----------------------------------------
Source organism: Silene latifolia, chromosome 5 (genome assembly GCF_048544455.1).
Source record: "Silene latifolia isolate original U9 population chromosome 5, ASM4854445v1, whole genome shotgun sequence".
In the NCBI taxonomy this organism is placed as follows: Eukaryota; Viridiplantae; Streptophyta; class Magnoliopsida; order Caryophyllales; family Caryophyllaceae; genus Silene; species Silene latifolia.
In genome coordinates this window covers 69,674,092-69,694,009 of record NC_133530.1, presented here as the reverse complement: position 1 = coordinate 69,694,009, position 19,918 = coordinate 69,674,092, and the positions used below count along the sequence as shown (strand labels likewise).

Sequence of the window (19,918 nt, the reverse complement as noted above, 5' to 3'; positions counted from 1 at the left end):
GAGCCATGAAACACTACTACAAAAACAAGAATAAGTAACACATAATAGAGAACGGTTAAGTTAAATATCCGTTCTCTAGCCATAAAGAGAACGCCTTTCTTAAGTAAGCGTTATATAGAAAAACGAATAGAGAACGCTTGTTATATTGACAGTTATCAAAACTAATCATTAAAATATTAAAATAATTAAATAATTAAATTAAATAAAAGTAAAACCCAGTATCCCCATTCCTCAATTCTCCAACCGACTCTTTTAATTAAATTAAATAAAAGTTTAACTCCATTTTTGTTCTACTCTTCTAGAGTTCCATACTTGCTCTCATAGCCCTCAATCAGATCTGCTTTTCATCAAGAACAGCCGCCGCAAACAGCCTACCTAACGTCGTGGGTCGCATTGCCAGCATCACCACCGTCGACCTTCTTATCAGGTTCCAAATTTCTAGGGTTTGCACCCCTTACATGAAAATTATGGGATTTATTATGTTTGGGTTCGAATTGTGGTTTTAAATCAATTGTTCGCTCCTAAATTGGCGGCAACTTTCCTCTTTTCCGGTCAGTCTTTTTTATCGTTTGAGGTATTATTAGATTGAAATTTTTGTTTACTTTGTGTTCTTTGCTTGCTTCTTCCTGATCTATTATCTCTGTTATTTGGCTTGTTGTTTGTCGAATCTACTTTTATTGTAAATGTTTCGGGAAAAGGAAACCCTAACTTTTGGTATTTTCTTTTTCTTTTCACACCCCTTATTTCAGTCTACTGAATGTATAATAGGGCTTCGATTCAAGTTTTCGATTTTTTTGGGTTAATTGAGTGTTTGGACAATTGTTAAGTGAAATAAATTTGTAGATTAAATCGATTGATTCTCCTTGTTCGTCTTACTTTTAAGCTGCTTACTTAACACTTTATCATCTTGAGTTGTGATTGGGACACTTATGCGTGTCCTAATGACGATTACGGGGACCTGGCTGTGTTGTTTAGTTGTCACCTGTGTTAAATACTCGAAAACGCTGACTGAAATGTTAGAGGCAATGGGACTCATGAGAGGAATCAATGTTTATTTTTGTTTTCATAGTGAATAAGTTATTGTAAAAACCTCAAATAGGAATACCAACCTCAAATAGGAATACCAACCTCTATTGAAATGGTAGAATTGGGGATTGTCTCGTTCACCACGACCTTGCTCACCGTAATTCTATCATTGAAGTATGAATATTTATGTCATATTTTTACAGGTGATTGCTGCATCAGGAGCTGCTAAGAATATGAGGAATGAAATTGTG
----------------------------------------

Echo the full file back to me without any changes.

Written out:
Source organism: Silene latifolia, chromosome 5 (genome assembly GCF_048544455.1).
Source record: "Silene latifolia isolate original U9 population chromosome 5, ASM4854445v1, whole genome shotgun sequence".
In the NCBI taxonomy this organism is placed as follows: Eukaryota; Viridiplantae; Streptophyta; class Magnoliopsida; order Caryophyllales; family Caryophyllaceae; genus Silene; species Silene latifolia.
In genome coordinates this window covers 69,674,092-69,694,009 of record NC_133530.1, presented here as the reverse complement: position 1 = coordinate 69,694,009, position 19,918 = coordinate 69,674,092, and the positions used below count along the sequence as shown (strand labels likewise).

Sequence of the window (19,918 nt, the reverse complement as noted above, 5' to 3'; positions counted from 1 at the left end):
GAGCCATGAAACACTACTACAAAAACAAGAATAAGTAACACATAATAGAGAACGGTTAAGTTAAATATCCGTTCTCTAGCCATAAAGAGAACGCCTTTCTTAAGTAAGCGTTATATAGAAAAACGAATAGAGAACGCTTGTTATATTGACAGTTATCAAAACTAATCATTAAAATATTAAAATAATTAAATAATTAAATTAAATAAAAGTAAAACCCAGTATCCCCATTCCTCAATTCTCCAACCGACTCTTTTAATTAAATTAAATAAAAGTTTAACTCCATTTTTGTTCTACTCTTCTAGAGTTCCATACTTGCTCTCATAGCCCTCAATCAGATCTGCTTTTCATCAAGAACAGCCGCCGCAAACAGCCTACCTAACGTCGTGGGTCGCATTGCCAGCATCACCACCGTCGACCTTCTTATCAGGTTCCAAATTTCTAGGGTTTGCACCCCTTACATGAAAATTATGGGATTTATTATGTTTGGGTTCGAATTGTGGTTTTAAATCAATTGTTCGCTCCTAAATTGGCGGCAACTTTCCTCTTTTCCGGTCAGTCTTTTTTATCGTTTGAGGTATTATTAGATTGAAATTTTTGTTTACTTTGTGTTCTTTGCTTGCTTCTTCCTGATCTATTATCTCTGTTATTTGGCTTGTTGTTTGTCGAATCTACTTTTATTGTAAATGTTTCGGGAAAAGGAAACCCTAACTTTTGGTATTTTCTTTTTCTTTTCACACCCCTTATTTCAGTCTACTGAATGTATAATAGGGCTTCGATTCAAGTTTTCGATTTTTTTGGGTTAATTGAGTGTTTGGACAATTGTTAAGTGAAATAAATTTGTAGATTAAATCGATTGATTCTCCTTGTTCGTCTTACTTTTAAGCTGCTTACTTAACACTTTATCATCTTGAGTTGTGATTGGGACACTTATGCGTGTCCTAATGACGATTACGGGGACCTGGCTGTGTTGTTTAGTTGTCACCTGTGTTAAATACTCGAAAACGCTGACTGAAATGTTAGAGGCAATGGGACTCATGAGAGGAATCAATGTTTATTTTTGTTTTCATAGTGAATAAGTTATTGTAAAAACCTCAAATAGGAATACCAACCTCAAATAGGAATACCAACCTCTATTGAAATGGTAGAATTGGGGATTGTCTCGTTCACCACGACCTTGCTCACCGTAATTCTATCATTGAAGTATGAATATTTATGTCATATTTTTACAGGTGATTGCTGCATCAGGAGCTGCTAAGAATATGAGGAATGAAATTGTG